What you need to know on Friday morning, July 11.
- NZX50 up 5.27 points (0.10 per cent) to 5128.013
- NZ dollar at US88.18 cents, A93.91c, 89.38yen, 51.43p, 64.65€c
- Brent crude oil at US$108.82 a barrel (up US54c)
- Spot gold at US$1337.80 an ounce
What's on today
- Statistics New Zealand's food price index, an important part of the overall inflation picture, will show whether your favourite meals are getting cheaper or more expensive
Stocks to watch
- Mainfreight: Yesterday's ANZ Truckometer was overshadowed by other data as well as the focus on the rise of the New Zealand dollar, but it showed some worrying signs for trucking companies such as Mainfreight. The heavy traffic index fell a further 0.8 per cent in June, after an even bigger 2 per cent drop in May, signalling a wider slowdown in economic growth is on the cards.
Top international news
- Amazon.com faces a lawsuit filed Thursday by the US government over allowing children to rack up millions of dollars in charges related to mobile apps without getting permission from their parents, who are then stuck with the bills.
The US Federal Trade Commission (FTC) asked the court in a lawsuit filed against the online retailer on Thursday to refund the money spent without parental authorisation and to end the practice of allowing unlimited purchases without requiring a password or other mechanism to give parents control over their accounts.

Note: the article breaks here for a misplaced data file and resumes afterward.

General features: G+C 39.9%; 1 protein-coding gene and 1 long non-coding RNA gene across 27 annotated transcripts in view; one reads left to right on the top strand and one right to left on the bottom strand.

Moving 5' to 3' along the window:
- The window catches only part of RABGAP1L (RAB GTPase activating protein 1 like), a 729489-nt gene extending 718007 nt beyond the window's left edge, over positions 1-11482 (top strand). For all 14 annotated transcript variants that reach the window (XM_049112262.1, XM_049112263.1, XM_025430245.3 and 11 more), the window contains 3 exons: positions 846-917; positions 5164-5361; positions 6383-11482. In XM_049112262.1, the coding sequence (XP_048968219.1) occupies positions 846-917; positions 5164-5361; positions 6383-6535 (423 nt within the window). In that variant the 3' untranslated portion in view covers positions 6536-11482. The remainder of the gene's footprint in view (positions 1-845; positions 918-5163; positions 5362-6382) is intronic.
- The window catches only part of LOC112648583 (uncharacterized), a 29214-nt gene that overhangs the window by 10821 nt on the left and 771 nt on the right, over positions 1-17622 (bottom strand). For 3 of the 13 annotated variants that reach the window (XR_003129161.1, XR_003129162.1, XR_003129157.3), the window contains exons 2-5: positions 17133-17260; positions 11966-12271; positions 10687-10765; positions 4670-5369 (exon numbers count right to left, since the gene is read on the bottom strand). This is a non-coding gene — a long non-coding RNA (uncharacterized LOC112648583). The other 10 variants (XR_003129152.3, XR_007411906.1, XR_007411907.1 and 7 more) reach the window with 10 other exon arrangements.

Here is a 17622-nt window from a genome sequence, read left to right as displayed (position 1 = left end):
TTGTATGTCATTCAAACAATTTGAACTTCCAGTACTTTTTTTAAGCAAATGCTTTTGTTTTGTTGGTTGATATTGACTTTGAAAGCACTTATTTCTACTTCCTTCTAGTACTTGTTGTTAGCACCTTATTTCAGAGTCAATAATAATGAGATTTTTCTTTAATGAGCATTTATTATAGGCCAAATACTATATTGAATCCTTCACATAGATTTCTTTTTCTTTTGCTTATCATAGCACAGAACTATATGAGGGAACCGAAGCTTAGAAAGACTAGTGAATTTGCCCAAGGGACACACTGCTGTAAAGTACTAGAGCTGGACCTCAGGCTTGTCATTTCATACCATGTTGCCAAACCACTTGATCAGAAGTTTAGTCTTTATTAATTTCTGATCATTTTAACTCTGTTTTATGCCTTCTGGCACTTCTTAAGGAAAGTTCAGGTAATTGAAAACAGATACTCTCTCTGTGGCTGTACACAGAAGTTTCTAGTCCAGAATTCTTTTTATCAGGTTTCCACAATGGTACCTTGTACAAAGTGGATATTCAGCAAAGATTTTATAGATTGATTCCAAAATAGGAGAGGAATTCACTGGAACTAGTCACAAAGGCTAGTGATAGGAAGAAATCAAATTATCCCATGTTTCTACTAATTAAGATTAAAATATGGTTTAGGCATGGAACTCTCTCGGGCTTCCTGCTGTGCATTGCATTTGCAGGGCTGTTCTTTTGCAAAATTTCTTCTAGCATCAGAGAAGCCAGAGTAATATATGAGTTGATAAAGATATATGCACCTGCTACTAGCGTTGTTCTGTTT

The unauthorised charges are generally associated with children's apps, such as games, which can be free to download but allow players to buy "coins" or other digital products with the credit card associated with the device, the FTC said in its complaint.
The FTC settled a similar case with Apple Inc in January. Apple agreed to refund consumers at least US$32.5 million (NZ$37m) in unauthorised charges made by children and agreed to change its billing practices to require consent from parents before charging for such in-app spending.
Something else for your morning
- The high New Zealand dollar is causing concern among exporters but it is opening up opportunities for bargains for those looking to buy imported electronics and white-ware. While retail spending isn't rising much overall, people buying products such as tablets and fridges are getting more bang for their buck, allowing them to buy extra gadgets or even upgrade to a better model. http://www.stuff.co.nz/business/money/10255111/Strong-dollar-drives-sales
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